• Aarsh Jigish Shah The University of Mississippi
  • Tejas S Pandya The University of Mississippi
  • Damian Stoddard
  • Suman Babu Ukyam
  • Jason Street
  • James Wooten
  • Brian Mitchell


Split Hopkinson Pressure Bar, High Strain Rate Behavior, Wood, Bio-Composites, Methylene Diphenyl Diisocyanate(MDI), Micro-crystalline Cellulose(MCC)


This paper focuses on obtaining a high-strain compressive response of various wood-based biocomposites. The dynamic stress-strain curves of various wood-based biocomposites at three different strain rates were obtained using a split-Hopkinson pressure bar (SHPB) and were compared. The specific energy of each composite sample at three different strain rates was obtained and compared. It was found that 4% methylene diphenyl diisocyanate (MDI), 4% processed corn starch (CS) 600S had the highest specific energy for all nine different kinds of wood-based biocomposites tested in this study. The panel produced with 4% MDI and formed at the highest pressure (mat pressure of 1523 psi) consistently had the highest yield strength in the Hopkinson bar tests conducted at 10 psi (560-1053 s-1, was the range of strain rate achieved under this pressure), 15 psi (727-1380 s-1, was the range of strain rate achieved under this pressure), and 20 psi (766-15837 s-1, was the range rate of strain achieved under this pressure). When comparing samples that were formed under similar mat pressures, the material formed at the longest curing time (600 s) had the highest yield strength at 10 psi. At similar mat pressures, when tested at 15 psi, the material formed from 2% CS and 4% MDI at 140 s had the highest yield strength. At similar mat pressures, when tested at 20 psi, the material formed from 2% CS and 2% MDI at 140 s had the highest yield strength. Samples containing CS had a high average strain rate when compared with other wood samples, and this shows that the CS contributed to the high stain rate of the material.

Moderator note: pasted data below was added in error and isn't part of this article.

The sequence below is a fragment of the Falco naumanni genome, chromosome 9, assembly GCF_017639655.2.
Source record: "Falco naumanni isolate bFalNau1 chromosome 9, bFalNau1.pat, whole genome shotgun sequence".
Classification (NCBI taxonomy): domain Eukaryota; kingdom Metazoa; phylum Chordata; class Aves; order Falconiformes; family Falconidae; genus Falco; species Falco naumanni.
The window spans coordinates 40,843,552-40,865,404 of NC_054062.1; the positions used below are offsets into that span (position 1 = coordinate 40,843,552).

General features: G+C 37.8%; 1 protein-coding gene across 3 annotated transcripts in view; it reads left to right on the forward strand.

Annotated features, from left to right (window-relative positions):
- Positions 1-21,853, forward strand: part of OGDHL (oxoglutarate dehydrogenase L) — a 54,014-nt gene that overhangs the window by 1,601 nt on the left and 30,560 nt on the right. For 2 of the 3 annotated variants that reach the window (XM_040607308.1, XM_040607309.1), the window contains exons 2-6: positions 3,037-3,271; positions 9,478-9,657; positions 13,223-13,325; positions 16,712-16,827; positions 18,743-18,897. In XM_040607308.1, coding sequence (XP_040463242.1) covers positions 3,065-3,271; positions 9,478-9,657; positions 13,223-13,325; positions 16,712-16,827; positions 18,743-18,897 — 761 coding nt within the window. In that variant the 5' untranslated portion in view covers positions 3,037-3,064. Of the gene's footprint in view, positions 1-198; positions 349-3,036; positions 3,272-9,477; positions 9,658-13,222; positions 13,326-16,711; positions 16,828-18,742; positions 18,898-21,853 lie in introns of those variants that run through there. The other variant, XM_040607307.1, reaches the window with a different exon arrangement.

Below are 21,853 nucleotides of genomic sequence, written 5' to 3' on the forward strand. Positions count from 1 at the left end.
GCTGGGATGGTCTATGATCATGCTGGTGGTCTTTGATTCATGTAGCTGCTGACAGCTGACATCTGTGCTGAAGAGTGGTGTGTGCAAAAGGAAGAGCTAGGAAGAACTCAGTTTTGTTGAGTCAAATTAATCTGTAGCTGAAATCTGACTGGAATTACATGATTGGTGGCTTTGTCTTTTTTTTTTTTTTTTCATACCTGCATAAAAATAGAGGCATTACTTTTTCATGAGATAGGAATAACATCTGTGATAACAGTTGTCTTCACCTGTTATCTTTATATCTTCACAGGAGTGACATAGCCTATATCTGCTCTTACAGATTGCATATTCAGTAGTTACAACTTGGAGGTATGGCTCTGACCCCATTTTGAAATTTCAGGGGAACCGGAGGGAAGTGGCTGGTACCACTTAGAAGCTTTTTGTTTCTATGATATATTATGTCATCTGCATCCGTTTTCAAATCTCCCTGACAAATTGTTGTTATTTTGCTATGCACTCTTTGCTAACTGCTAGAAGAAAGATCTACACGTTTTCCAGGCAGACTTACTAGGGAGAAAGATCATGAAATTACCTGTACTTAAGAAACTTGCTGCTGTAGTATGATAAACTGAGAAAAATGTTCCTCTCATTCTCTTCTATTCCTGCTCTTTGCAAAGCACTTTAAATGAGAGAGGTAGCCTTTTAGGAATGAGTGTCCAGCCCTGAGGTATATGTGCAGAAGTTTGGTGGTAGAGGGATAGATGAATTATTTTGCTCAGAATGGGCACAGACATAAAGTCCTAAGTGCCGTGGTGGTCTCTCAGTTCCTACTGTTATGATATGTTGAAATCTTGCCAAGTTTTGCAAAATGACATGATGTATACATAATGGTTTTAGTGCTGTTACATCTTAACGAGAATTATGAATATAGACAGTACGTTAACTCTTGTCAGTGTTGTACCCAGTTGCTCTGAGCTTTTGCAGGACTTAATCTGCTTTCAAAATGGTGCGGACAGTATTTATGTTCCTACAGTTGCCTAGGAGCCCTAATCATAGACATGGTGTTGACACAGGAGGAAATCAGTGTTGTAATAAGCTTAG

Author Biographies

Aarsh Jigish Shah, The University of Mississippi

Graduate student

Mechanical Engineering Department,

Tejas S Pandya, The University of Mississippi

Assistant Professor

Mechanical Engineering Department,


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Research Contributions